[By Justine Roberts]
Building on Maeryta's post from last week- I'd like to say that not only are 21st century skills important for both children and adults, but we believe museums are uniquely positioned to support their development.
21st Century skills are those skills that are needed by the workforce in a post-industrial, knowledge-based economy. Museums are clearly wonderful places to spark imagination, encourage questions, risk taking, persistence, and trial and error. Some museums are better at making their visitors comfortable, leading to the kind of un-selfconsciousness and frustration tolerance needed for lifelong learning. But skills development - as opposed to content transfer for example - is in museums' sweet spot.
About two weeks ago, IMLS published a new report titled 21st Century Skills, which attempts to “outline a vision for the role of libraries and museums in the national dialogue around learning” in the new century. It identifies a set of skill categories, and the key skills within each, that museums and libraries are best positioned to support. The report also includes analysis of societal changes that affect the expectations and needs of our audiences, and a discussion of why focusing on skills development matters now. Along with case studies from all types of museums and libraries from around the country is a chart that summarizes the 20th century museum model and contrasts it with that needed for a 21st century museum.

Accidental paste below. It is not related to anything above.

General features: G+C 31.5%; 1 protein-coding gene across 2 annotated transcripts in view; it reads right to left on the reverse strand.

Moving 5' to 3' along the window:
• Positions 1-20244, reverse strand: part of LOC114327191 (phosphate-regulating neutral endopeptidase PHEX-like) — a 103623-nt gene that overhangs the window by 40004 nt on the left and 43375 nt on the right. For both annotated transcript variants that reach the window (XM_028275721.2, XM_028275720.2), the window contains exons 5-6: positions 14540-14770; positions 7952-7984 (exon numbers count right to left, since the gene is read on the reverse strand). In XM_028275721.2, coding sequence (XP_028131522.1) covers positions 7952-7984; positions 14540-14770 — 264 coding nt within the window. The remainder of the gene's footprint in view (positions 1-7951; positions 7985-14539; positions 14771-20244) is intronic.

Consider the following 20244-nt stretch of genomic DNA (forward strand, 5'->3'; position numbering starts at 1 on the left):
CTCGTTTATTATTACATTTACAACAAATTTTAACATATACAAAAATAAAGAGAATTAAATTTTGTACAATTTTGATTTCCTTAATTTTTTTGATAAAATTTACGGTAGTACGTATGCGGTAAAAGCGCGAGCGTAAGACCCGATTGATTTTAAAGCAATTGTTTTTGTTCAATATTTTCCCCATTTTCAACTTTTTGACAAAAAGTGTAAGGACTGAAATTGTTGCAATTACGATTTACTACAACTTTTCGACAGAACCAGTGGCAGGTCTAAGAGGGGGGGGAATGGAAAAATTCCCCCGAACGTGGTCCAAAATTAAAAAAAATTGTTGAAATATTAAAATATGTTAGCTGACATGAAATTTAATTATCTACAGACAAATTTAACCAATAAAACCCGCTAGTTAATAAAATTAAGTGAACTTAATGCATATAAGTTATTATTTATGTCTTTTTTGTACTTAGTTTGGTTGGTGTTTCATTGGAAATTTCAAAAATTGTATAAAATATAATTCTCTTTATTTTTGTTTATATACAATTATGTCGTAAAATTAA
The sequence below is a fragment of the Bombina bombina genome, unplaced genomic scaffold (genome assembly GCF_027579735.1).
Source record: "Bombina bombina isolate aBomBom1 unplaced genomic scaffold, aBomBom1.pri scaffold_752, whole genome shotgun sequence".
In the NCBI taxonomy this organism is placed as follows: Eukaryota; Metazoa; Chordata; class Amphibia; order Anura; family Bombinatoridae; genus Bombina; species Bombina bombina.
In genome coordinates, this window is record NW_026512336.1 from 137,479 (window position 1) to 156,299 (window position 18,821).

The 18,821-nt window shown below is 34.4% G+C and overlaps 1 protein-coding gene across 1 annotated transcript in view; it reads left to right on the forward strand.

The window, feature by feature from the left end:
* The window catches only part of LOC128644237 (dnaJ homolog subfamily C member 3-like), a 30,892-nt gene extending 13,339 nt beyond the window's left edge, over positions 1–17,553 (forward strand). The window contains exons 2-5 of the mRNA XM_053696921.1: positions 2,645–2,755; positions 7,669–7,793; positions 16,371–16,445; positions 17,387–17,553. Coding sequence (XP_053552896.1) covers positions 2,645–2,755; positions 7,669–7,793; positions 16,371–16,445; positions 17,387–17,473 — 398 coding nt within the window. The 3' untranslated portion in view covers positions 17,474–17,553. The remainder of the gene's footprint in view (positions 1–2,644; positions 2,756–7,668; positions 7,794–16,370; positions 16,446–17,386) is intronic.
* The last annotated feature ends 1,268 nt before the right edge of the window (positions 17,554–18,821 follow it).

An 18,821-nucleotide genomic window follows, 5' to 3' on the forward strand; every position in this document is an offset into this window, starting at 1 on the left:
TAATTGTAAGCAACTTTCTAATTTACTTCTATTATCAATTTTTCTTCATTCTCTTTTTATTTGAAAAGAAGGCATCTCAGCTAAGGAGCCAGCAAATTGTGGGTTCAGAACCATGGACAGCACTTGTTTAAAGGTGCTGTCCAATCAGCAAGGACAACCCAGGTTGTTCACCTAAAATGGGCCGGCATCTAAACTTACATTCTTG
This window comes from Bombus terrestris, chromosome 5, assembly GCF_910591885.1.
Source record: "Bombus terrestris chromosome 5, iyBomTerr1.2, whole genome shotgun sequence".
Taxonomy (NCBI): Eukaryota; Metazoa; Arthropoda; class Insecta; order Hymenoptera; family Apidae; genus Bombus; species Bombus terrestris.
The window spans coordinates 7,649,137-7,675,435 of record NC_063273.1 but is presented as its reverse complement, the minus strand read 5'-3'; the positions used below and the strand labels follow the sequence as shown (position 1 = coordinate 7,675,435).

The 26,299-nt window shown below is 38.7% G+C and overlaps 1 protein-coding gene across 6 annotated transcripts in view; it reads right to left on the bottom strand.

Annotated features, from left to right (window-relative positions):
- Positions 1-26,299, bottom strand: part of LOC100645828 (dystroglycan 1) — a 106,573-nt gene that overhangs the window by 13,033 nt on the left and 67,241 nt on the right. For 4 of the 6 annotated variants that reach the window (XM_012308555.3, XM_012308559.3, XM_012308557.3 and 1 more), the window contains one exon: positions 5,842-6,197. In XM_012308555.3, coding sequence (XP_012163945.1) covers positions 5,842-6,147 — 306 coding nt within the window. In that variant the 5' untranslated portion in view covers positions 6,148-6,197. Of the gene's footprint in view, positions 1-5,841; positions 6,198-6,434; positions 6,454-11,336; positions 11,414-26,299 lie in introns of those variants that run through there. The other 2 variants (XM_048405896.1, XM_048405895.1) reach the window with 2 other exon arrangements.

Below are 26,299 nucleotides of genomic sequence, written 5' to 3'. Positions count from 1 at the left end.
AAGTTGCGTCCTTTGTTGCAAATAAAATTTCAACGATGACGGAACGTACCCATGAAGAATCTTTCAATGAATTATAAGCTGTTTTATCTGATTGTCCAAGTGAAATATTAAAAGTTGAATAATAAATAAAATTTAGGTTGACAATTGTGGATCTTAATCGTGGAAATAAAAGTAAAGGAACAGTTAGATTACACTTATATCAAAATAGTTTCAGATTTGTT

In addition to being useful as a program planning tool, the 36-page report is intended to serve as an institutional planning tool. To this end, it includes a self-assessment that allows museums and libraries to evaluate their organizational culture. The implication is that any organization that hopes its visitors will develop problem solving and lateral thinking skills for example, needs to model those behaviors within its own staff and structures.